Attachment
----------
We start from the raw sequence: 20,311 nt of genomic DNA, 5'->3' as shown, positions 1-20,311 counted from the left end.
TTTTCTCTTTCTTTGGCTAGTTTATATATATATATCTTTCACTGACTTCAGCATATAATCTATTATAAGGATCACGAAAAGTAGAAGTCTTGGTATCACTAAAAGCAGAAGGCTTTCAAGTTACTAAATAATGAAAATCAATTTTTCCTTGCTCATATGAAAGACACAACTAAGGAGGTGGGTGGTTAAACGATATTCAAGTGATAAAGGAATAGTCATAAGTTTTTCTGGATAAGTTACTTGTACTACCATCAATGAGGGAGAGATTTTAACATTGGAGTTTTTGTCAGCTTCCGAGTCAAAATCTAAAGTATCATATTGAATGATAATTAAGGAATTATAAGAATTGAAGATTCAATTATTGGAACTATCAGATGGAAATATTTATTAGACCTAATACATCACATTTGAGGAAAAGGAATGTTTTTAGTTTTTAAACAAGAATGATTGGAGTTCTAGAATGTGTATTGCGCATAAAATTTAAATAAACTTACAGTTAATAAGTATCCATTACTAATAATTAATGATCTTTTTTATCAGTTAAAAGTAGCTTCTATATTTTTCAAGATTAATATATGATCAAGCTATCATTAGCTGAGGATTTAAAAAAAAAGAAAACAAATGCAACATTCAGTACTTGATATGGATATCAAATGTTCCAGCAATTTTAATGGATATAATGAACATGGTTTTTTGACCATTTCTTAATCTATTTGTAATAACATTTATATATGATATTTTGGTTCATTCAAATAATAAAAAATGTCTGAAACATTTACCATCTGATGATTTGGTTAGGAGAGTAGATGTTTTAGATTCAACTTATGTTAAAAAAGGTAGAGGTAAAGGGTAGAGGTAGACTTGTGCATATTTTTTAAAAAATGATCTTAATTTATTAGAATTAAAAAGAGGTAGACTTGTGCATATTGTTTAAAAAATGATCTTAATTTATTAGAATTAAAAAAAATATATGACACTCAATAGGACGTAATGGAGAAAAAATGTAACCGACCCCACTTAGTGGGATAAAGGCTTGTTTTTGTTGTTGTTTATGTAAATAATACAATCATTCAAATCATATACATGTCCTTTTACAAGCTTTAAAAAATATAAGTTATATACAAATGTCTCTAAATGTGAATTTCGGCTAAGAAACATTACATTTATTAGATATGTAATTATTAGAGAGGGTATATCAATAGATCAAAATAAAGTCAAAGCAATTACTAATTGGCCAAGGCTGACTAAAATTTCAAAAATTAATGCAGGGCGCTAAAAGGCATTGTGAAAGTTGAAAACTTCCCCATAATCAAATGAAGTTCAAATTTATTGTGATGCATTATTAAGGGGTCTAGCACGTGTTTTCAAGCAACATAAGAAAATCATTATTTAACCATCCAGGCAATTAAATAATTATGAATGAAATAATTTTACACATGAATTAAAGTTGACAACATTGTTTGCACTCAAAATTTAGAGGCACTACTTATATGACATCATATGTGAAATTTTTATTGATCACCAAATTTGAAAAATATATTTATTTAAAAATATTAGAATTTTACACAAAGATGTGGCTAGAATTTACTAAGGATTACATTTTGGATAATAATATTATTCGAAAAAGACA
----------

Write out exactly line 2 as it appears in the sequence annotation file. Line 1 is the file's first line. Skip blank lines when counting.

TTTTCTCTTTCTTTGGCTAGTTTATATATATATATCTTTCACTGACTTCAGCATATAATCTATTATAAGGATCACGAAAAGTAGAAGTCTTGGTATCACTAAAAGCAGAAGGCTTTCAAGTTACTAAATAATGAAAATCAATTTTTCCTTGCTCATATGAAAGACACAACTAAGGAGGTGGGTGGTTAAACGATATTCAAGTGATAAAGGAATAGTCATAAGTTTTTCTGGATAAGTTACTTGTACTACCATCAATGAGGGAGAGATTTTAACATTGGAGTTTTTGTCAGCTTCCGAGTCAAAATCTAAAGTATCATATTGAATGATAATTAAGGAATTATAAGAATTGAAGATTCAATTATTGGAACTATCAGATGGAAATATTTATTAGACCTAATACATCACATTTGAGGAAAAGGAATGTTTTTAGTTTTTAAACAAGAATGATTGGAGTTCTAGAATGTGTATTGCGCATAAAATTTAAATAAACTTACAGTTAATAAGTATCCATTACTAATAATTAATGATCTTTTTTATCAGTTAAAAGTAGCTTCTATATTTTTCAAGATTAATATATGATCAAGCTATCATTAGCTGAGGATTTAAAAAAAAAGAAAACAAATGCAACATTCAGTACTTGATATGGATATCAAATGTTCCAGCAATTTTAATGGATATAATGAACATGGTTTTTTGACCATTTCTTAATCTATTTGTAATAACATTTATATATGATATTTTGGTTCATTCAAATAATAAAAAATGTCTGAAACATTTACCATCTGATGATTTGGTTAGGAGAGTAGATGTTTTAGATTCAACTTATGTTAAAAAAGGTAGAGGTAAAGGGTAGAGGTAGACTTGTGCATATTTTTTAAAAAATGATCTTAATTTATTAGAATTAAAAAGAGGTAGACTTGTGCATATTGTTTAAAAAATGATCTTAATTTATTAGAATTAAAAAAAATATATGACACTCAATAGGACGTAATGGAGAAAAAATGTAACCGACCCCACTTAGTGGGATAAAGGCTTGTTTTTGTTGTTGTTTATGTAAATAATACAATCATTCAAATCATATACATGTCCTTTTACAAGCTTTAAAAAATATAAGTTATATACAAATGTCTCTAAATGTGAATTTCGGCTAAGAAACATTACATTTATTAGATATGTAATTATTAGAGAGGGTATATCAATAGATCAAAATAAAGTCAAAGCAATTACTAATTGGCCAAGGCTGACTAAAATTTCAAAAATTAATGCAGGGCGCTAAAAGGCATTGTGAAAGTTGAAAACTTCCCCATAATCAAATGAAGTTCAAATTTATTGTGATGCATTATTAAGGGGTCTAGCACGTGTTTTCAAGCAACATAAGAAAATCATTATTTAACCATCCAGGCAATTAAATAATTATGAATGAAATAATTTTACACATGAATTAAAGTTGACAACATTGTTTGCACTCAAAATTTAGAGGCACTACTTATATGACATCATATGTGAAATTTTTATTGATCACCAAATTTGAAAAATATATTTATTTAAAAATATTAGAATTTTACACAAAGATGTGGCTAGAATTTACTAAGGATTACATTTTGGATAATAATATTATTCGAAAAAGACA